The Baltic region of Pomerania and two neighbouring provinces were the hardest hit.

Buildings were damaged, power lines downed and 400 acres of woodland flattened

Around 1,200 rescuers having been working around the clock to remove fallen trees.

Comment by Chris on July 13, 2012 at 4:48am

Huge landslide in Alaska park one of continent's biggest

(Reuters) - A huge landslide in an Alaska park that went unnoticed for weeks turns out to have been one of the biggest on record in North America, National Park Service officials said on Thursday.

The slide spread rock and debris about 5.5 miles over a glacier in a remote section of Glacier Bay National Park in southeastern Alaska, officials said.

Unlike other landslides that have occurred in the past in the mountainous park, this event was not triggered by an earthquake, officials said.

"It was detected because of its magnitude, creating its own seismic event," said Lewis Sharman, a Park Service ecologist at Glacier Bay. Records at the U.S. Geological Survey show the event registering as having a magnitude of 3.4.

There were no people in the area at the time, and the slide was not seen until last week, when a Canadian air-taxi pilot flew over the site, said John Quinley, a spokesman for the Park Service's Alaska headquarters.

The slide was far from areas used by park visitors, most of whom tour Glacier Bay by cruise ship, Quinley said.

"You can't see it from a boat or the bay. You've got to be up flying. And it's not on a typical flying route," he said. "It would have been pretty horrific if you'd been camped on the glacier."

Sharman said it is not yet clear what caused the slide, which occurred on a flank of 11,924-foot (3,634-meter) Lituya Mountain. But experts believe that part of the slope simply gave way after repeated freeze-thaw cycles, he said.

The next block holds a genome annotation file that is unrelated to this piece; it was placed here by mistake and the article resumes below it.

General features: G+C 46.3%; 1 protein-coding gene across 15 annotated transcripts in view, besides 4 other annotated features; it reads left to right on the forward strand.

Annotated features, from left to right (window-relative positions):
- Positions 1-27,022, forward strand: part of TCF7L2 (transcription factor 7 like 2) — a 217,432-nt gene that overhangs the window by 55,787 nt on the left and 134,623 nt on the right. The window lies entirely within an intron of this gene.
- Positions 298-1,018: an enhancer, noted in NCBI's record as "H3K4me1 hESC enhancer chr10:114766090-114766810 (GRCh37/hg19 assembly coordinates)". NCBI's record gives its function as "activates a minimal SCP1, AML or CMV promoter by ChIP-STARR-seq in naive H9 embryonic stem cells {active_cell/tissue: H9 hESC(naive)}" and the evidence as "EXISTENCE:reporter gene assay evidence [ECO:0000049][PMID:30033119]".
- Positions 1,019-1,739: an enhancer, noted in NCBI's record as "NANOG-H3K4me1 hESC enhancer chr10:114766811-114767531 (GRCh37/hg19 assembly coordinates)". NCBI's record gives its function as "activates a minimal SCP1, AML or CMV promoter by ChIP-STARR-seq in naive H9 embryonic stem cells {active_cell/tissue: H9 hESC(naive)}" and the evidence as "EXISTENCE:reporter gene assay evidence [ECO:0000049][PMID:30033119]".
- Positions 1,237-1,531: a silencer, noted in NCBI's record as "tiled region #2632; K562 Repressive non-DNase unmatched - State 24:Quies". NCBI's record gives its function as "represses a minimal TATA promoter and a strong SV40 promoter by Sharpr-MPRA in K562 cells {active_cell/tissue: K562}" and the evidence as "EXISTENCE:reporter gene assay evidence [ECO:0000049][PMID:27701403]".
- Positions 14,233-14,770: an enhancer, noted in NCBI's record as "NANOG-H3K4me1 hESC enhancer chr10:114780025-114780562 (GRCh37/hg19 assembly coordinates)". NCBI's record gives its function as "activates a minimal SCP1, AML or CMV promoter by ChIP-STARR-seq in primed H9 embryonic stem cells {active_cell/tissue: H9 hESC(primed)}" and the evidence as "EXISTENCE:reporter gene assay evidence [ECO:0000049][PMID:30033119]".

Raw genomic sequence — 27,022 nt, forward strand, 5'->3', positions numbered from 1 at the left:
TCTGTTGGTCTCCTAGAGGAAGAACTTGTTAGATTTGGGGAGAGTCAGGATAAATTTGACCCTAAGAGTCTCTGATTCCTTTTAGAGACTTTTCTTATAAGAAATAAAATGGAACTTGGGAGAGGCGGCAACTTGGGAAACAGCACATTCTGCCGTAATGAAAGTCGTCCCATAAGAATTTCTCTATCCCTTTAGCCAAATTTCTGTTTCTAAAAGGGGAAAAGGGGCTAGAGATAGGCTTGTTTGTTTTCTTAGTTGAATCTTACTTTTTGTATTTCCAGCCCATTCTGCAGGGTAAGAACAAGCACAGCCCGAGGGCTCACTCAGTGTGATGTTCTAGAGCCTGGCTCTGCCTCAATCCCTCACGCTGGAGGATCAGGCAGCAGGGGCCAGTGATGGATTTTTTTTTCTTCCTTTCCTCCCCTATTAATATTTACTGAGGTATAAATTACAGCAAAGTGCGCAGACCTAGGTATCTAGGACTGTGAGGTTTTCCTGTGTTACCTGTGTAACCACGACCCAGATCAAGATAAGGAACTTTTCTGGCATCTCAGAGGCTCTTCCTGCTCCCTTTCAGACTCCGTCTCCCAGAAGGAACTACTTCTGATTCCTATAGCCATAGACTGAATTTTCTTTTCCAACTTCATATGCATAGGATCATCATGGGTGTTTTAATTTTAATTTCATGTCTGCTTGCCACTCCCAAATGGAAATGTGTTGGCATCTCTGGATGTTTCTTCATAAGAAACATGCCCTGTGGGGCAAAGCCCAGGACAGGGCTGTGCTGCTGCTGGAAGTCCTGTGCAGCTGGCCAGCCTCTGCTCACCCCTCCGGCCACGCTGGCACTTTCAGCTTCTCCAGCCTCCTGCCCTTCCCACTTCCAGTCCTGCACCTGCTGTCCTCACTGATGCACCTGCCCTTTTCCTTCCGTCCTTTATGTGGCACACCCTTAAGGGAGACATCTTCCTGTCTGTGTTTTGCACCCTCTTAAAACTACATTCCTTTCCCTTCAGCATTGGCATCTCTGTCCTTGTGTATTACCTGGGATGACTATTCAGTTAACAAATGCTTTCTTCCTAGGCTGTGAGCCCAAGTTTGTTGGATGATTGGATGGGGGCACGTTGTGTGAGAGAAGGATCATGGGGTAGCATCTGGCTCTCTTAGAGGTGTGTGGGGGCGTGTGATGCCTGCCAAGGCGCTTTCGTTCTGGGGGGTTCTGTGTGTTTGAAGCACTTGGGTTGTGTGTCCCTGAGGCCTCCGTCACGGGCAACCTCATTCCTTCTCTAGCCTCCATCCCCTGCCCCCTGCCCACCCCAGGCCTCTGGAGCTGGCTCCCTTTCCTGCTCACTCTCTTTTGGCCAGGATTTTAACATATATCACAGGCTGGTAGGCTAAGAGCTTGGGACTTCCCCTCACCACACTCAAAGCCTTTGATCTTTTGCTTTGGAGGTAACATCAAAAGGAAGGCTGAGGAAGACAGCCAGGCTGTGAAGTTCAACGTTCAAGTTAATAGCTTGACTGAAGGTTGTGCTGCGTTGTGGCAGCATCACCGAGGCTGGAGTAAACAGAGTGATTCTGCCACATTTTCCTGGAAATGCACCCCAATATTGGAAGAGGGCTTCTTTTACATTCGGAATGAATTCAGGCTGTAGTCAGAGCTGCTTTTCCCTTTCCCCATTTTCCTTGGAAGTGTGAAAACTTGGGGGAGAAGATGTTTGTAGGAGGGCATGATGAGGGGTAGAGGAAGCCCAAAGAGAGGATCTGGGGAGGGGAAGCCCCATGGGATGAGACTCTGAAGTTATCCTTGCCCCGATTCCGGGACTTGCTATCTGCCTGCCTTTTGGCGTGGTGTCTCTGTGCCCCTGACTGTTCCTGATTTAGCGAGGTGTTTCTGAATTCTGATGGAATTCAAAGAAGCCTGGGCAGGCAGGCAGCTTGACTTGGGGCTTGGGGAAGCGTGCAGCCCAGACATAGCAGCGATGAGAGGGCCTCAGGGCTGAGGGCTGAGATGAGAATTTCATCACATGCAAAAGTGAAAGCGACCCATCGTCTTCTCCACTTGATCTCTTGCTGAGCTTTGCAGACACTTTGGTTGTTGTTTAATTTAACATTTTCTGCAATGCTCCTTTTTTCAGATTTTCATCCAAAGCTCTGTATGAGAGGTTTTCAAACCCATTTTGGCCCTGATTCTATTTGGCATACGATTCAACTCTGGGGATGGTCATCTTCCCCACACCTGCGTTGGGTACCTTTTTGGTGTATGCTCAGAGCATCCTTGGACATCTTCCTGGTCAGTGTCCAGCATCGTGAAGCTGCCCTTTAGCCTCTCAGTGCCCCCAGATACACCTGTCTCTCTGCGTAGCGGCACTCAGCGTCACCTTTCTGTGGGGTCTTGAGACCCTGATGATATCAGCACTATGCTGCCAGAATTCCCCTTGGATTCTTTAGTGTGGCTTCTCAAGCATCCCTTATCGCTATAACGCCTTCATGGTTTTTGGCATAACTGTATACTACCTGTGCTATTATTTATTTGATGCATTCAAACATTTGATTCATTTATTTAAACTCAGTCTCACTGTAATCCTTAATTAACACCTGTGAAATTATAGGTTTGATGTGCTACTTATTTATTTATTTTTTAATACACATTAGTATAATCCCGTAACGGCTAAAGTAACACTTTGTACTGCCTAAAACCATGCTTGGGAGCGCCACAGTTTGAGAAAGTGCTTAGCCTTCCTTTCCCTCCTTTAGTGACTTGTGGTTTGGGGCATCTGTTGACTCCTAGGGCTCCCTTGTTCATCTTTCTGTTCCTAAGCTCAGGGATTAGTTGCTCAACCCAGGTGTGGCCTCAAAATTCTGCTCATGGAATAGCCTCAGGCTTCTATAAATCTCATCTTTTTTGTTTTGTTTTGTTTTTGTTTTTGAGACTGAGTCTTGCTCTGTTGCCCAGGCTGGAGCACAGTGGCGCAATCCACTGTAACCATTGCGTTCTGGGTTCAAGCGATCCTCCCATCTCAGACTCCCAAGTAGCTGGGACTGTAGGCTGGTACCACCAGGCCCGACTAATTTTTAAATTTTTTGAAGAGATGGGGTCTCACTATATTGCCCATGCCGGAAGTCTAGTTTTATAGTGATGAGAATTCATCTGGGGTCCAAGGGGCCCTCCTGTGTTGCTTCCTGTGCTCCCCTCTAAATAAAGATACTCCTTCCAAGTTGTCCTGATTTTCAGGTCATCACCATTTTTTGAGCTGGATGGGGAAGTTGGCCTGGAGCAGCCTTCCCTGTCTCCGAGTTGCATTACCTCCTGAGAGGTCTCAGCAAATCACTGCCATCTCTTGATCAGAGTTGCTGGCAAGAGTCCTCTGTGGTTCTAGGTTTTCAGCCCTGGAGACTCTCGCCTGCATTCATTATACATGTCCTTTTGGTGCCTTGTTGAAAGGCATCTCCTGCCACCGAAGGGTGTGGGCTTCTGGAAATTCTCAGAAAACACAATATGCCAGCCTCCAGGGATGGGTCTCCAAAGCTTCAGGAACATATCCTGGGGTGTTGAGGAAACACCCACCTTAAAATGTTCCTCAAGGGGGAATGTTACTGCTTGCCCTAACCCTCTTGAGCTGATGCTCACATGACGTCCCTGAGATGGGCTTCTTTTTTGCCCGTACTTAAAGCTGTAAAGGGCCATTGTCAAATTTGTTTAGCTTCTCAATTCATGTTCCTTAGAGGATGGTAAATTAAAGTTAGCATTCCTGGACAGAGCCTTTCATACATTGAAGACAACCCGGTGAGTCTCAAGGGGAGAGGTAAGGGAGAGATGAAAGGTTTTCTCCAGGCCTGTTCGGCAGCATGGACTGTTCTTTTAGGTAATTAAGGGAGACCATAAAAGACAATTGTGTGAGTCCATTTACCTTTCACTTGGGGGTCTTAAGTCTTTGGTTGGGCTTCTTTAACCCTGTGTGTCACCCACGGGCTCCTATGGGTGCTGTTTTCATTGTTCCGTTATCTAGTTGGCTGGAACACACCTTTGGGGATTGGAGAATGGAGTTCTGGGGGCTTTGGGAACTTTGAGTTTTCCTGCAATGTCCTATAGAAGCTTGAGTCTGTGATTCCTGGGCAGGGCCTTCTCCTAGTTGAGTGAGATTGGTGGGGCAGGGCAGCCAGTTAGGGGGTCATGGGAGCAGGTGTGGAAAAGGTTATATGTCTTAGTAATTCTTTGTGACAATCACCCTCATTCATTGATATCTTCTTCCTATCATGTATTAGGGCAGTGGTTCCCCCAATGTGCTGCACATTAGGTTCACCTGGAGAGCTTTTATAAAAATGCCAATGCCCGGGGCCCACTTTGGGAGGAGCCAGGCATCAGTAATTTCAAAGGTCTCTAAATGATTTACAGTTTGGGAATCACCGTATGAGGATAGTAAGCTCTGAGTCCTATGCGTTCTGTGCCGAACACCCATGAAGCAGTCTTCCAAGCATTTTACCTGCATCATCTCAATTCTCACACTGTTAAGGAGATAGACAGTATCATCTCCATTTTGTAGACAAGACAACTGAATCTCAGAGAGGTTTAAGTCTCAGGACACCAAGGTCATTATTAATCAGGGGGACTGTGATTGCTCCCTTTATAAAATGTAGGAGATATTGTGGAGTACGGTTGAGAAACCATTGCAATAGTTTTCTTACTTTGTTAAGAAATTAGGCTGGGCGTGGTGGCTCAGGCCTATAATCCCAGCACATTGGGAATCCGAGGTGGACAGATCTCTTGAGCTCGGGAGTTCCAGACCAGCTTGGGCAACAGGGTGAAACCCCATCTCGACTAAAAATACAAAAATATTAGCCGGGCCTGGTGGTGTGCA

Officials are currently trying to estimate the volume of material that fell in the slide, Sharman said.

Fifty-four years ago, there was a fatal landslide in Lituya Bay, which lies at the foot of a glacier flowing from Lituya Mountain.

A July 9, 1958 earthquake registering at magnitude 7.7 loosened massive amounts of rock that dropped into the bay, creating a wave that washed 1,720 feet up the narrow inlet, according to USGS records. Two people on a fishing boat vanished and were presumed dead, and three others on land were killed.

Comment by Stra on July 8, 2012 at 10:03am

Heat wave breaks more all-time records in Midwest

...with three cities in Michigan hitting their hottest temperatures ever recorded. Lansing hit 103°, the hottest day in Michigan's capital city since record keeping began in 1863...


Water temperatures averaged over Lake Michigan are running 11°F (6°C) above average so far in 2012. Image credit: NOAA/GLERL.


Chicago's third consecutive 100°+ day ties record for longest such streak

hit 103° Friday, which was just 2° shy of their official all-time high of 105° set on July 24, 1934...


Historic heat wave in Indiana

"The Indianapolis area is nearing the end of an historic heat wave, the likes the area has not seen in 76 years," said on Friday.


The forecast: more record heat Saturday, then relief

More record-breaking triple-digit heat is expected Saturday across much of the Midwest and Tennessee Valley. All-time highs in Washington D.C. (106°), Pittsburgh (103°), Indianapolis (106°), and Louisville (107°) may be threatened.